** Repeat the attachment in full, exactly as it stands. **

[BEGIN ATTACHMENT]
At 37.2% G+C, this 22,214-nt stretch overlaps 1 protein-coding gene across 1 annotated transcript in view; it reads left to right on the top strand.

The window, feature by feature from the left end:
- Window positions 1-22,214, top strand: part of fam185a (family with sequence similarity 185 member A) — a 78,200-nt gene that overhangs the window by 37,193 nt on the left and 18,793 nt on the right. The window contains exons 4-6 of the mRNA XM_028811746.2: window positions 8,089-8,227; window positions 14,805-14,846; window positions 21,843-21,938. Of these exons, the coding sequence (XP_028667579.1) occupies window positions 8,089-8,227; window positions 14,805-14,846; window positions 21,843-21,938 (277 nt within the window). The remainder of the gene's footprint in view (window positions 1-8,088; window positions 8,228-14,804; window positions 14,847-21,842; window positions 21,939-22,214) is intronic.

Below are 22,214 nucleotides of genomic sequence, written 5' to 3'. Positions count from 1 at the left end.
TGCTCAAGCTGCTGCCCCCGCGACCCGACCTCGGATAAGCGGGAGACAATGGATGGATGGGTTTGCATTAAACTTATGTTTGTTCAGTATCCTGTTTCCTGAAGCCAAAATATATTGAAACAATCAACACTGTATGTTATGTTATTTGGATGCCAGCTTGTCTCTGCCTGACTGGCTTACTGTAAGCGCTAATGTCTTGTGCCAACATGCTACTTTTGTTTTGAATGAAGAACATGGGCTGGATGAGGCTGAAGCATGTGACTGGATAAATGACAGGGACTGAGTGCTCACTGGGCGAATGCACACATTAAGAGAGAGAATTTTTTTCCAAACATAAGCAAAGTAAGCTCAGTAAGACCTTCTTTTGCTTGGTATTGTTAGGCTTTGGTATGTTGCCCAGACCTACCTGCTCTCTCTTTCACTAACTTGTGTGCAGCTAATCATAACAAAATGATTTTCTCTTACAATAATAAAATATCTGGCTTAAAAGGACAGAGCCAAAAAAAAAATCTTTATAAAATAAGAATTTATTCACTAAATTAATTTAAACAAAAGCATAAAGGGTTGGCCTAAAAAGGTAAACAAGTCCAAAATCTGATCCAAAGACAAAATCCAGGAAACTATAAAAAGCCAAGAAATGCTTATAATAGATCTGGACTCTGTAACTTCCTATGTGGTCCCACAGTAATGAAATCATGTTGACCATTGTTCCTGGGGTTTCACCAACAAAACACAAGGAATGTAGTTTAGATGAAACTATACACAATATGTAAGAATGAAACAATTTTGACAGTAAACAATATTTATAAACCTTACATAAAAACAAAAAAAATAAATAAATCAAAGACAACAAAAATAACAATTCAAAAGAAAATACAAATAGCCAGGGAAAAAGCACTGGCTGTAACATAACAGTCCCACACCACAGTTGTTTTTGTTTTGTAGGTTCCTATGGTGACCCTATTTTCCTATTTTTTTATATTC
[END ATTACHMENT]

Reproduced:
At 37.2% G+C, this 22,214-nt stretch overlaps 1 protein-coding gene across 1 annotated transcript in view; it reads left to right on the top strand.

The window, feature by feature from the left end:
- Window positions 1-22,214, top strand: part of fam185a (family with sequence similarity 185 member A) — a 78,200-nt gene that overhangs the window by 37,193 nt on the left and 18,793 nt on the right. The window contains exons 4-6 of the mRNA XM_028811746.2: window positions 8,089-8,227; window positions 14,805-14,846; window positions 21,843-21,938. Of these exons, the coding sequence (XP_028667579.1) occupies window positions 8,089-8,227; window positions 14,805-14,846; window positions 21,843-21,938 (277 nt within the window). The remainder of the gene's footprint in view (window positions 1-8,088; window positions 8,228-14,804; window positions 14,847-21,842; window positions 21,939-22,214) is intronic.

Below are 22,214 nucleotides of genomic sequence, written 5' to 3'. Positions count from 1 at the left end.
TGCTCAAGCTGCTGCCCCCGCGACCCGACCTCGGATAAGCGGGAGACAATGGATGGATGGGTTTGCATTAAACTTATGTTTGTTCAGTATCCTGTTTCCTGAAGCCAAAATATATTGAAACAATCAACACTGTATGTTATGTTATTTGGATGCCAGCTTGTCTCTGCCTGACTGGCTTACTGTAAGCGCTAATGTCTTGTGCCAACATGCTACTTTTGTTTTGAATGAAGAACATGGGCTGGATGAGGCTGAAGCATGTGACTGGATAAATGACAGGGACTGAGTGCTCACTGGGCGAATGCACACATTAAGAGAGAGAATTTTTTTCCAAACATAAGCAAAGTAAGCTCAGTAAGACCTTCTTTTGCTTGGTATTGTTAGGCTTTGGTATGTTGCCCAGACCTACCTGCTCTCTCTTTCACTAACTTGTGTGCAGCTAATCATAACAAAATGATTTTCTCTTACAATAATAAAATATCTGGCTTAAAAGGACAGAGCCAAAAAAAAAATCTTTATAAAATAAGAATTTATTCACTAAATTAATTTAAACAAAAGCATAAAGGGTTGGCCTAAAAAGGTAAACAAGTCCAAAATCTGATCCAAAGACAAAATCCAGGAAACTATAAAAAGCCAAGAAATGCTTATAATAGATCTGGACTCTGTAACTTCCTATGTGGTCCCACAGTAATGAAATCATGTTGACCATTGTTCCTGGGGTTTCACCAACAAAACACAAGGAATGTAGTTTAGATGAAACTATACACAATATGTAAGAATGAAACAATTTTGACAGTAAACAATATTTATAAACCTTACATAAAAACAAAAAAAATAAATAAATCAAAGACAACAAAAATAACAATTCAAAAGAAAATACAAATAGCCAGGGAAAAAGCACTGGCTGTAACATAACAGTCCCACACCACAGTTGTTTTTGTTTTGTAGGTTCCTATGGTGACCCTATTTTCCTATTTTTTTATATTC